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Creative Australia Report: Training and sustaining arts for mental health workers

Creative Recovery Network is one of the key partners for a new platform of research released by Creative Australia that identifies the professional development and support needs of artists working in mental health and wellbeing contexts, with a view to improving the safety and sustainability of this area of practice.

Creative Solutions: Training and sustaining the arts for mental health workforce sits within Creative Australia’s wider work on the relationship between arts, health and wellbeing. Creative Recovery Network was one of three organisations currently delivering arts for wellbeing programs who collaborated on the research alongside Wesley Arts, which is part of Wesley Mission Queensland and the Big Anxiety Research Centre at UNSW. Research was conducted between July 2022 – June 2023 and will also inform the development of the respective programs.

While previous Creative Australia report Creating Wellbeing: Attitudes and engagement with arts, culture and health provides evidence of public support for arts programs addressing health and wellbeing, and Connected Lives: Creative solutions to the mental health crisis presents policy recommendations for how to better embed arts and creativity in programs, this report considers what we need to better equip the sector to do this work.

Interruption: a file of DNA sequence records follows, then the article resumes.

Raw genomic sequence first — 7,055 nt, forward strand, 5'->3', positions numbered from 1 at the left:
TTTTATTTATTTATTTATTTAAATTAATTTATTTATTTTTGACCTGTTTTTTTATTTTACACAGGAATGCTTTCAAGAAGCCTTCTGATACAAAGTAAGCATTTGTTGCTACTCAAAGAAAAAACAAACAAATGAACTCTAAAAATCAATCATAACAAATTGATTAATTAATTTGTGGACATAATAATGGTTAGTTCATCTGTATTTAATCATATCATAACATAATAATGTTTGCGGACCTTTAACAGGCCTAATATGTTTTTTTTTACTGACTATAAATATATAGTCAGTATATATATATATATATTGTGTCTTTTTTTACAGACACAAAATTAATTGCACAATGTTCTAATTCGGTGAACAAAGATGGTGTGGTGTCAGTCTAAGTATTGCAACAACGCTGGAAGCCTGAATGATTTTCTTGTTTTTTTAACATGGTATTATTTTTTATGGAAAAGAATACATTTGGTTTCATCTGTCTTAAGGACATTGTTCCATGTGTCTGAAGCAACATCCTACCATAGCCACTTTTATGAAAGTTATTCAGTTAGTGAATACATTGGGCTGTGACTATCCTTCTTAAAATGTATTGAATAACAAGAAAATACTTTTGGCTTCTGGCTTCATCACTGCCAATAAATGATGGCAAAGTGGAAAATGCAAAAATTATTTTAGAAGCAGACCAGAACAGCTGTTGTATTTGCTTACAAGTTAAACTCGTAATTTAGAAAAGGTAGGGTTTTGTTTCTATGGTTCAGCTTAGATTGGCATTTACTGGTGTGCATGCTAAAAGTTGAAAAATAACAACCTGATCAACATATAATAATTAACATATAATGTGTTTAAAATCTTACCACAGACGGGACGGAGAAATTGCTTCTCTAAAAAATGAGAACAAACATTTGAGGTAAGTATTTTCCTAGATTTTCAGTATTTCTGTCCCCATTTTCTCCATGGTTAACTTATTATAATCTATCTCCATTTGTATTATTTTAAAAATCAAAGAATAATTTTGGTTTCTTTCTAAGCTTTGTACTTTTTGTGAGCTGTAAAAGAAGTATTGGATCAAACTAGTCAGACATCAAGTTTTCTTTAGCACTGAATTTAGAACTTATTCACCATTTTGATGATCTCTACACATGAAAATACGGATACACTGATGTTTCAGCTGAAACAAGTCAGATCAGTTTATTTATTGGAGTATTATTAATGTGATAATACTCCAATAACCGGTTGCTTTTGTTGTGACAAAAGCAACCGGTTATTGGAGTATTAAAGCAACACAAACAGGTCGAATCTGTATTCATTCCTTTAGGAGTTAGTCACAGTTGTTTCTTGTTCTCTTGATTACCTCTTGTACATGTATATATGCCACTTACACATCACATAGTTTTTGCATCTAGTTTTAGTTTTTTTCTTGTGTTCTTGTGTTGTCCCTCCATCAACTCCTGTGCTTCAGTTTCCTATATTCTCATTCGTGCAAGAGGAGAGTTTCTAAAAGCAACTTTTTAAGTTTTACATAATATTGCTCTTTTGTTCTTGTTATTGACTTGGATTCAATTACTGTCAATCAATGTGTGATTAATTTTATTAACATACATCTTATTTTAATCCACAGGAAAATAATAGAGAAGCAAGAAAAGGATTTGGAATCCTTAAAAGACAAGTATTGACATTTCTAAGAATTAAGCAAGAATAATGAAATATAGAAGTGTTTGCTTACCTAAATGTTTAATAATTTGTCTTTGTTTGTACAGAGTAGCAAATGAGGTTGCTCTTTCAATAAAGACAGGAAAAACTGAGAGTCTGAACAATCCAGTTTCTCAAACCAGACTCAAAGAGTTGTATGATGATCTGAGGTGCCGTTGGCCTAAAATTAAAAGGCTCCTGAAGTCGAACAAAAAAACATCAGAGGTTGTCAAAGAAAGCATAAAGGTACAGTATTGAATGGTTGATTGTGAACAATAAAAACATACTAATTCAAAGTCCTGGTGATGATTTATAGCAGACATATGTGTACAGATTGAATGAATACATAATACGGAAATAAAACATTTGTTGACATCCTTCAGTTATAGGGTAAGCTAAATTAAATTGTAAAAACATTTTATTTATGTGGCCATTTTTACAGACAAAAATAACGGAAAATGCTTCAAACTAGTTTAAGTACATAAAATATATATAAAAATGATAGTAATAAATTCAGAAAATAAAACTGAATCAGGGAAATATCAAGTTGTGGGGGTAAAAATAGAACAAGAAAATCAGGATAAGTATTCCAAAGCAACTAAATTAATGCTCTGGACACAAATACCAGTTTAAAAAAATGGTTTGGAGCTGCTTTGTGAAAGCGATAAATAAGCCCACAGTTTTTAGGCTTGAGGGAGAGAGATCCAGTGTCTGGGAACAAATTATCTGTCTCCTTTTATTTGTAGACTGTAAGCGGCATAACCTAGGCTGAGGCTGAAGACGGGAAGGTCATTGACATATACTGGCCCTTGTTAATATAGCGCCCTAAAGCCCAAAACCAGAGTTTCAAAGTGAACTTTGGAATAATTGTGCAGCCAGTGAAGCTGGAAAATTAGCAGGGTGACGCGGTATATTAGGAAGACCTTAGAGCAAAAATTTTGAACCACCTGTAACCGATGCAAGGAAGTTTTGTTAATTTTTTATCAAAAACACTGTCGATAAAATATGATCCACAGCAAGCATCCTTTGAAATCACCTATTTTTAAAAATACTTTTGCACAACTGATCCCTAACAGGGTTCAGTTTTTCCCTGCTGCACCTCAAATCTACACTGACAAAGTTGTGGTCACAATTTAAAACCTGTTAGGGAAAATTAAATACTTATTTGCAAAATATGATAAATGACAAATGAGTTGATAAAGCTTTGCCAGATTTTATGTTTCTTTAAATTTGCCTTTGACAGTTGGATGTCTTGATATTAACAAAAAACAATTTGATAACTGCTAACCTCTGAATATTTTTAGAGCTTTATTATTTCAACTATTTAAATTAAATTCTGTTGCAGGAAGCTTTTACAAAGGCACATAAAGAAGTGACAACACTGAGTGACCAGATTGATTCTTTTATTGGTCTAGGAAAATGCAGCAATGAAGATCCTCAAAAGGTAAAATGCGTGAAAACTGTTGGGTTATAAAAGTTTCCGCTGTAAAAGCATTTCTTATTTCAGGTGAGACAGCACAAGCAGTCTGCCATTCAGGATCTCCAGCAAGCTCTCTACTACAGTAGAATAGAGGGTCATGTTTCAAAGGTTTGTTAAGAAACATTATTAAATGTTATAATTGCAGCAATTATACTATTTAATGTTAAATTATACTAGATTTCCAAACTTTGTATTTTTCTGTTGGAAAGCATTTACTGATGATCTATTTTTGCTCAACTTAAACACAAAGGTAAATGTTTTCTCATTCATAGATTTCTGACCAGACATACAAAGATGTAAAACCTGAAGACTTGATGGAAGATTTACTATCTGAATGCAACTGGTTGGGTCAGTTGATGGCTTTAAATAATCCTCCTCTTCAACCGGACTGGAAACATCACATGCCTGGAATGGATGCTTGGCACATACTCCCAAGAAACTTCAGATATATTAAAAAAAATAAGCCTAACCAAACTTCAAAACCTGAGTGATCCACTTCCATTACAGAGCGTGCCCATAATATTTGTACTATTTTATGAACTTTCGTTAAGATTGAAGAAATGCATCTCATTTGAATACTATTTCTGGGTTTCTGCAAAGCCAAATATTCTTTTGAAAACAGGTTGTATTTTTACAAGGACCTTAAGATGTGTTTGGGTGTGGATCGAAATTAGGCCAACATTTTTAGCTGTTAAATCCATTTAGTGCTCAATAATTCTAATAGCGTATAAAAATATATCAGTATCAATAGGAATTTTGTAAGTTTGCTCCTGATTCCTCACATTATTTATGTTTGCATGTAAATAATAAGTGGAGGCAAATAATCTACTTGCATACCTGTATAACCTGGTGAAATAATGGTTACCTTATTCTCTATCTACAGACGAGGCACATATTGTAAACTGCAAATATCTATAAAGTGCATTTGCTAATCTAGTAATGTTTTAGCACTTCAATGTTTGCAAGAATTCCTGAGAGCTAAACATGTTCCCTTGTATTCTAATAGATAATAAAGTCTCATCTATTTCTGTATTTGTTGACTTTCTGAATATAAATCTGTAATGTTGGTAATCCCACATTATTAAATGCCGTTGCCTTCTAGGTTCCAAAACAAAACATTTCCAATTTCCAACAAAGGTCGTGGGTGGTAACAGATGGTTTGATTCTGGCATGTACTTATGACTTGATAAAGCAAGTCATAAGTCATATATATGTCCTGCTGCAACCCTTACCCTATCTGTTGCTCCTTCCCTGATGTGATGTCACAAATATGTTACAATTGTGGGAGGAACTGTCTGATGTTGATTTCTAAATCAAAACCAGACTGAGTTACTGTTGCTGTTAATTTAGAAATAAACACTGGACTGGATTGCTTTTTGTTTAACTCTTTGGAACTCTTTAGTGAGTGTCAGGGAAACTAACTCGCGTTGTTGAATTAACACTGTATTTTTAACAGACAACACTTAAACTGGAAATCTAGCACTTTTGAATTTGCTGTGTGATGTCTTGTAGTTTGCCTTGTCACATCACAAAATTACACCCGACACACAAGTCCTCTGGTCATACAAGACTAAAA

Key findings


  • There is an urgent need for models of professional supervision and/or a community of care. At present, independent practitioners are often working in isolation, without organisational support or sufficient pastoral care, and in environments that are highly challenging and complex.
  • Mentoring is a highly valued source of training in arts for wellbeing practice, providing a structured means of sharing knowledge with attention to the specifics of program context. Mentoring is currently a common source of training for many arts and wellbeing practitioners and could be scaled up and formalised with additional support.
  • There is a tension between the importance of program and participant context and the need for standards with which to upscale. One way to address this would be to design a principles-based framework that is flexible enough to cover a range of program contexts. The United Kingdom’s recently announced Creative Health Quality Framework developed by the Culture Health & Wellbeing Alliance provides a useful international reference point here.
  • There is a need for this work to be funded beyond a project basis in order for it to be safe and sustainable. Project funding reduces capacity for forging long-term relationships and limits opportunities for training, up-skilling, and structured work programs. The nature of time-limited contracts and lack of consistency in roles also create ethical dilemmas and psychological costs for practitioners.
  • In Australia, arts and health as an industry lacks leadership, policy and resources. A peak organisation, or perhaps an alliance, may serve to provide this kind of knowledge and leadership, providing a site through which to network, develop shared practice frameworks, and to provide the visibility required to attract further investment.

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